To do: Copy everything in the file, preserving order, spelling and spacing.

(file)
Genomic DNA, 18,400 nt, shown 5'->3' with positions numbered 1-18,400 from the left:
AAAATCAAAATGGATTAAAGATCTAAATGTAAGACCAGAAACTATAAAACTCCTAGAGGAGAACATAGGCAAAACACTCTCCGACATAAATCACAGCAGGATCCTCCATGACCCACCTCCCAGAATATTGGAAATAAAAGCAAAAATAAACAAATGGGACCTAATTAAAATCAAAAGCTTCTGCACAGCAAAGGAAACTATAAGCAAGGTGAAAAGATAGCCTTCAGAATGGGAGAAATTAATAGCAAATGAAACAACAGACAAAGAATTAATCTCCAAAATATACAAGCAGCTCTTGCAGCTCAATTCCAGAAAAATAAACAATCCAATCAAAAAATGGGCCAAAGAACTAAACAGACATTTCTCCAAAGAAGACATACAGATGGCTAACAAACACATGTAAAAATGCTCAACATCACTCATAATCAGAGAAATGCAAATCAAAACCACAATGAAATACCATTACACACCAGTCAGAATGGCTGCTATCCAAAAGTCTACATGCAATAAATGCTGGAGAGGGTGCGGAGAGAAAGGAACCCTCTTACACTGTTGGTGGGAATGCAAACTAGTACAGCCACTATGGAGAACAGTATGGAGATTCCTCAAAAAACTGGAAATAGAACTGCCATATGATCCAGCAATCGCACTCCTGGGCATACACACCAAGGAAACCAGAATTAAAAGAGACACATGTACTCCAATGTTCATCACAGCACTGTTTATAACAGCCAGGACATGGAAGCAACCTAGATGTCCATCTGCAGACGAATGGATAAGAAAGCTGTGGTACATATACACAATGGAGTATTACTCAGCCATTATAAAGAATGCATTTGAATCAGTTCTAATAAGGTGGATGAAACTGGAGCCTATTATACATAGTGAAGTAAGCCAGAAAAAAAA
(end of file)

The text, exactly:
Genomic DNA, 18,400 nt, shown 5'->3' with positions numbered 1-18,400 from the left:
AAAATCAAAATGGATTAAAGATCTAAATGTAAGACCAGAAACTATAAAACTCCTAGAGGAGAACATAGGCAAAACACTCTCCGACATAAATCACAGCAGGATCCTCCATGACCCACCTCCCAGAATATTGGAAATAAAAGCAAAAATAAACAAATGGGACCTAATTAAAATCAAAAGCTTCTGCACAGCAAAGGAAACTATAAGCAAGGTGAAAAGATAGCCTTCAGAATGGGAGAAATTAATAGCAAATGAAACAACAGACAAAGAATTAATCTCCAAAATATACAAGCAGCTCTTGCAGCTCAATTCCAGAAAAATAAACAATCCAATCAAAAAATGGGCCAAAGAACTAAACAGACATTTCTCCAAAGAAGACATACAGATGGCTAACAAACACATGTAAAAATGCTCAACATCACTCATAATCAGAGAAATGCAAATCAAAACCACAATGAAATACCATTACACACCAGTCAGAATGGCTGCTATCCAAAAGTCTACATGCAATAAATGCTGGAGAGGGTGCGGAGAGAAAGGAACCCTCTTACACTGTTGGTGGGAATGCAAACTAGTACAGCCACTATGGAGAACAGTATGGAGATTCCTCAAAAAACTGGAAATAGAACTGCCATATGATCCAGCAATCGCACTCCTGGGCATACACACCAAGGAAACCAGAATTAAAAGAGACACATGTACTCCAATGTTCATCACAGCACTGTTTATAACAGCCAGGACATGGAAGCAACCTAGATGTCCATCTGCAGACGAATGGATAAGAAAGCTGTGGTACATATACACAATGGAGTATTACTCAGCCATTATAAAGAATGCATTTGAATCAGTTCTAATAAGGTGGATGAAACTGGAGCCTATTATACATAGTGAAGTAAGCCAGAAAAAAAA